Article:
First, it is indeed 100% essential for a missionary to speak the language. I, Matt, have been certified by the University of Central Florida as a Spanish-English interpreter, and I can tell you from my own personal experience that all interpreters fall short of getting the full message across. Professional interpreters often fail to correctly and fully convey the intended meaning of what the original language says—imagine someone without professional training and practice! They will miss part of the intended message, and “fill in the blanks” by guessing what the missionary might have said. More than once, I have seen a critical points in a sermon missed by an interpreter.
If a missionary is not comfortable with the Word of God getting muffled or confused, then that missionary has to learn the language of the people he’s trying to reach. That much is basically indisputable. But if God has put missions on your heart, should you only try to reach countries where you already speak the language? Not even close!! Adoniram Judson spent three long years learning Burmese; William Carey spent the first six years from his arrival in India learning Bengali and translating the New Testament. I doubt many would consider them to be ineffective missionaries!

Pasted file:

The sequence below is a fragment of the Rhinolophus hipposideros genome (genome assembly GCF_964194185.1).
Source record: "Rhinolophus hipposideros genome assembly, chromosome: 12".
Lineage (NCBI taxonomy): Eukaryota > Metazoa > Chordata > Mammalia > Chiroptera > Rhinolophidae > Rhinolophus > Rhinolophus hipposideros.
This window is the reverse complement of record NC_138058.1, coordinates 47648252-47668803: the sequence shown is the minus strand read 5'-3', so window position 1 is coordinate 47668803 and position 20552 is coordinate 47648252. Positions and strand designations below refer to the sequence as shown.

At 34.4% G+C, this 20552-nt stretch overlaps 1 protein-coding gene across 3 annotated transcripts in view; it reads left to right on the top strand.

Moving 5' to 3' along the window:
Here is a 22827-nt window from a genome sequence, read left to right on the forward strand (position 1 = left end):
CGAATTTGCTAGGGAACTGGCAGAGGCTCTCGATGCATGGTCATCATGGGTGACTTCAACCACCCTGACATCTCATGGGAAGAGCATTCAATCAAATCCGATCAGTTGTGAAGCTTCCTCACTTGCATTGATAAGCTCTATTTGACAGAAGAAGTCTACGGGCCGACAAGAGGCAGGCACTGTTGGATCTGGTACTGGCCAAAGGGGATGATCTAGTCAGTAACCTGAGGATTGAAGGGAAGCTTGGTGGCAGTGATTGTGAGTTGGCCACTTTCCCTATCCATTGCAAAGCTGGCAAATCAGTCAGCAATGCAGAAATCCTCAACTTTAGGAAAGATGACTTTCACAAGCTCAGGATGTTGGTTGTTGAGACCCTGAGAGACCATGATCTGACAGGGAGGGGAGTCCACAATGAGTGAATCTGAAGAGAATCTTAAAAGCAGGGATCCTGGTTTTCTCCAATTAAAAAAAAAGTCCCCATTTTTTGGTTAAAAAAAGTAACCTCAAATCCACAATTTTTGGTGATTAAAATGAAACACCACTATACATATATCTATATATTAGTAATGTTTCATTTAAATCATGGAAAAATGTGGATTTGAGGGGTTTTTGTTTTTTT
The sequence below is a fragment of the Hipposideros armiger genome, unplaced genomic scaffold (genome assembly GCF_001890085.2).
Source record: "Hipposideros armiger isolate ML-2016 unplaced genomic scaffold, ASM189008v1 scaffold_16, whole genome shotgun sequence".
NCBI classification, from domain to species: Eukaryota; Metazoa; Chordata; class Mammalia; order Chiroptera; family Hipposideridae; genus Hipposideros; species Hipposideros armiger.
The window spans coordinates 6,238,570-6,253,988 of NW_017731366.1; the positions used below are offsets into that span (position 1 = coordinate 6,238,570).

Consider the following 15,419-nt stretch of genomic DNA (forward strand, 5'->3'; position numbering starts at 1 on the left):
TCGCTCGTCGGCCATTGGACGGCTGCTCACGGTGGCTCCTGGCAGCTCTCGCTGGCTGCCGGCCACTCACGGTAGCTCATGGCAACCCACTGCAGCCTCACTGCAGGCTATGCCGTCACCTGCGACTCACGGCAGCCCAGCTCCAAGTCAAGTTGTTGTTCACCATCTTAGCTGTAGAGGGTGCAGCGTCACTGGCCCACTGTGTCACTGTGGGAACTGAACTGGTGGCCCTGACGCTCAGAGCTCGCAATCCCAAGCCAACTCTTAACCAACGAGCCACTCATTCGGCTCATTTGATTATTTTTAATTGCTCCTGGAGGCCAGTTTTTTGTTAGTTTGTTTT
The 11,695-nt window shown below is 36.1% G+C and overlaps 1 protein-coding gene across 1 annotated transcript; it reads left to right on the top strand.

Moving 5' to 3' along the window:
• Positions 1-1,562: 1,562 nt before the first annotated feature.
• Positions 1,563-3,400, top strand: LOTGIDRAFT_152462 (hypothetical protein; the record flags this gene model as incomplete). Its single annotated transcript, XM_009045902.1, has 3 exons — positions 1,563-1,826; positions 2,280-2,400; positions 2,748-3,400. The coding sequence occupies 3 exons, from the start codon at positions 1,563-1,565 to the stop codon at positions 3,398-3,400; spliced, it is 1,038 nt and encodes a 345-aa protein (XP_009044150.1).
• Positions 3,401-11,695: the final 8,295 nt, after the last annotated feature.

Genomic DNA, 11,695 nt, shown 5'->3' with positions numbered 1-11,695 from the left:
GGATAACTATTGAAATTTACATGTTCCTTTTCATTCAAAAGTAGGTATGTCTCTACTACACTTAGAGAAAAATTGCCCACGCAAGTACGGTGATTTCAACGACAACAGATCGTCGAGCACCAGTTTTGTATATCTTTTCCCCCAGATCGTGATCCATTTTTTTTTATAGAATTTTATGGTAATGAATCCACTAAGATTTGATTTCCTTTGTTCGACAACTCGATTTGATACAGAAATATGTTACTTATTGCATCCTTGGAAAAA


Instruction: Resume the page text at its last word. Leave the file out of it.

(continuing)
Yes, if God is calling you to be a missionary, then you should be a missionary. And if you should be a missionary, then you should learn the language. But I, Matt, can say from personal experience that any language IS learnable. It IS doable. This is not something that only a select few can do. With a couple of years of hard work and dedication, anyone could learn a new language—and this isn’t even considering the fact that we have a Holy Ghost that we know will continue to perfect us and make us better for doing the work of God on this earth. If God has called you to missions, do not use the language as a cop-out! Be strong and courageous!